May 21, 2003
Fans of Caribbean cruising in summer and fall: don’t say you weren’t warned! The National Oceanic and Atmospheric Administration (NOAA) has launched its prediction for this year’s hurricane season. NOAA is anticipating somewhere between six and nine this year. It also predicts there may be as many as 15 tropical storms.
NOAA’s forecast focuses on the Atlantic, Caribbean and Gulf of Mexico and, in a more specific breakdown, says that there may be 11 – 15 tropical storms. Of those, six will become hurricanes and of those six, two – four will be classified as “major.” That would mean achieving a minimum of category three status (with winds that start at 111 miles per hour); category five, the strongest, clocks winds beginning at 155 miles per hour.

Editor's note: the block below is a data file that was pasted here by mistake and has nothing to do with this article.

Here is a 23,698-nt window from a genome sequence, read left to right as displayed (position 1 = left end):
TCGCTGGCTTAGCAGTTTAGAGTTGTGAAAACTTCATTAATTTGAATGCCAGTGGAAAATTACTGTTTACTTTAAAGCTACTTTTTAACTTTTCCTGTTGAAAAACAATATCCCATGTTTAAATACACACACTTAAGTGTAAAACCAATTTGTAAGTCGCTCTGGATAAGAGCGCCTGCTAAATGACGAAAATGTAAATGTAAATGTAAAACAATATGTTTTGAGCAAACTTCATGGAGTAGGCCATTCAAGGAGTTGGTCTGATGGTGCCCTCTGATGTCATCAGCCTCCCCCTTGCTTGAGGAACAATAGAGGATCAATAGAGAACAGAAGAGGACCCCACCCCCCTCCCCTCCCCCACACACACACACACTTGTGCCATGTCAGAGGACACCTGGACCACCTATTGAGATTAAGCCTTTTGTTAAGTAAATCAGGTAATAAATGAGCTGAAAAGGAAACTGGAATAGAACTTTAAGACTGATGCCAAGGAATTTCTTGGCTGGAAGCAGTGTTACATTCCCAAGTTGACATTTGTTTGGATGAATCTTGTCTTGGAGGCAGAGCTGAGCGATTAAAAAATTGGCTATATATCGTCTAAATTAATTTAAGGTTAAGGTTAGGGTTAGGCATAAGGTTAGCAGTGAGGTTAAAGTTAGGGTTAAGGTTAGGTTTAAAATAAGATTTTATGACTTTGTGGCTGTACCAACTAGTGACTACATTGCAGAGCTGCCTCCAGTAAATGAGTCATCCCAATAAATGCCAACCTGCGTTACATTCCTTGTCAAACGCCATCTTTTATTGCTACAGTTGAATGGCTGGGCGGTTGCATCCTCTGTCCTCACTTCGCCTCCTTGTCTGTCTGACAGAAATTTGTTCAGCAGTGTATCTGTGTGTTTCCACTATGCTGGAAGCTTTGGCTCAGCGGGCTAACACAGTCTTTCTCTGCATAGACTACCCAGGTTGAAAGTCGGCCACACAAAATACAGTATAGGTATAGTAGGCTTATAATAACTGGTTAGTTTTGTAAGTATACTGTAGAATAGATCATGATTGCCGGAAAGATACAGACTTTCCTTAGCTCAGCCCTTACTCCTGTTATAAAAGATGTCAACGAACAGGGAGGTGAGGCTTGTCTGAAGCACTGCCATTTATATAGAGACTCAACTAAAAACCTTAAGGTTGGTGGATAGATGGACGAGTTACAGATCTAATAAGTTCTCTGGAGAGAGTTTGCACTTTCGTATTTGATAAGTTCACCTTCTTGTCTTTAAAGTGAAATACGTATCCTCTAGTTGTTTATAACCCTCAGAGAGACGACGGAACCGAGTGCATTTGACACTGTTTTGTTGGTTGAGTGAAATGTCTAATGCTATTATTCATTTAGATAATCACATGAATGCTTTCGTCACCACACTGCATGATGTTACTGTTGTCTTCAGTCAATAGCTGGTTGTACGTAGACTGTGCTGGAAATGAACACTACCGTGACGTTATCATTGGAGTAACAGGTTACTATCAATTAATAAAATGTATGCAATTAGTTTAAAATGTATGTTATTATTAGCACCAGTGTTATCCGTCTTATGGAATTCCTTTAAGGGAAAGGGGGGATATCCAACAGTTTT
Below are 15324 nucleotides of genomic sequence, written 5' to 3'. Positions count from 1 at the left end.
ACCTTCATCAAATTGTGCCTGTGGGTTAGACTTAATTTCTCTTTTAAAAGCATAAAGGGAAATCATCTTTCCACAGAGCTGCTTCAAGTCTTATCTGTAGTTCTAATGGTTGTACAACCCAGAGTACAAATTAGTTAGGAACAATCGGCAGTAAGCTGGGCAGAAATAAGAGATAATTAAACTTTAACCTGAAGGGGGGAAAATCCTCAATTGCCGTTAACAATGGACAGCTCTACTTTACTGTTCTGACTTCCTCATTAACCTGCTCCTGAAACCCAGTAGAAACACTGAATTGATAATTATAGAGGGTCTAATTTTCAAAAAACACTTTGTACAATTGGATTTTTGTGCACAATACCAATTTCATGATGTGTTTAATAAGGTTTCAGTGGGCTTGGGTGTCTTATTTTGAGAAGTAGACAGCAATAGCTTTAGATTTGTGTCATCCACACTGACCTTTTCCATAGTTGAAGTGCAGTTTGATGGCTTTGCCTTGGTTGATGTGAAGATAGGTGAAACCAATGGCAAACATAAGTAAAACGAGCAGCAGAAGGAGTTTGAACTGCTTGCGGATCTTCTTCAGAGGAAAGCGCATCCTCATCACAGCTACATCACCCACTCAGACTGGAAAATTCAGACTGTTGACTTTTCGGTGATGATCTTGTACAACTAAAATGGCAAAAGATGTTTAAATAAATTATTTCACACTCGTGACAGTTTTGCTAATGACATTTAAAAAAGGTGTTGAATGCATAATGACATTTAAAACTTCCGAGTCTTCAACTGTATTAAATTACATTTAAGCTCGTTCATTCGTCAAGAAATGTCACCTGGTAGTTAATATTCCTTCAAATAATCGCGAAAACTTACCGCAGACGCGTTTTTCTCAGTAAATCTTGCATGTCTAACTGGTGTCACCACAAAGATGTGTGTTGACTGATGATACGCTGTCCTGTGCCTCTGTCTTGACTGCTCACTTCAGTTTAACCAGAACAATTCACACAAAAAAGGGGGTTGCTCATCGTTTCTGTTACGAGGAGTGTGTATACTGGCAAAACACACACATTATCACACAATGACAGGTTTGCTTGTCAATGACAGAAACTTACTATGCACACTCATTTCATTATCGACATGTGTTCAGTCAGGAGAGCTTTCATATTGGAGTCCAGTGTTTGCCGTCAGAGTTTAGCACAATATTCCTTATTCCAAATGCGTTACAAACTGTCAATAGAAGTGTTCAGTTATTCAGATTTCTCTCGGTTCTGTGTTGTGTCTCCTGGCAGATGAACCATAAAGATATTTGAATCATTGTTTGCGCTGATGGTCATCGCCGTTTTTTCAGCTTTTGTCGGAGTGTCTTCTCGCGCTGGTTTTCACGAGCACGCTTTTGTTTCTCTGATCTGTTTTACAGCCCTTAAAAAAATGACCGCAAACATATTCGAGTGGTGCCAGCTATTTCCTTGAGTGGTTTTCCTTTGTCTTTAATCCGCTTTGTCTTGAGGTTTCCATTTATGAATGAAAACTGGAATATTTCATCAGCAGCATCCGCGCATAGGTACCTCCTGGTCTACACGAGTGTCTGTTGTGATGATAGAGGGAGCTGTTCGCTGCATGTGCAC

Reasons for NOAA scientists’ busier-than-average expectations include factors like wind conditions, warmer than usual waters, and, possibly, La Nina conditions (extra cold water in the Equatorial Pacific).
As always, hurricane season begins June 1 and ends November 30 but tends to peak late August – mid October.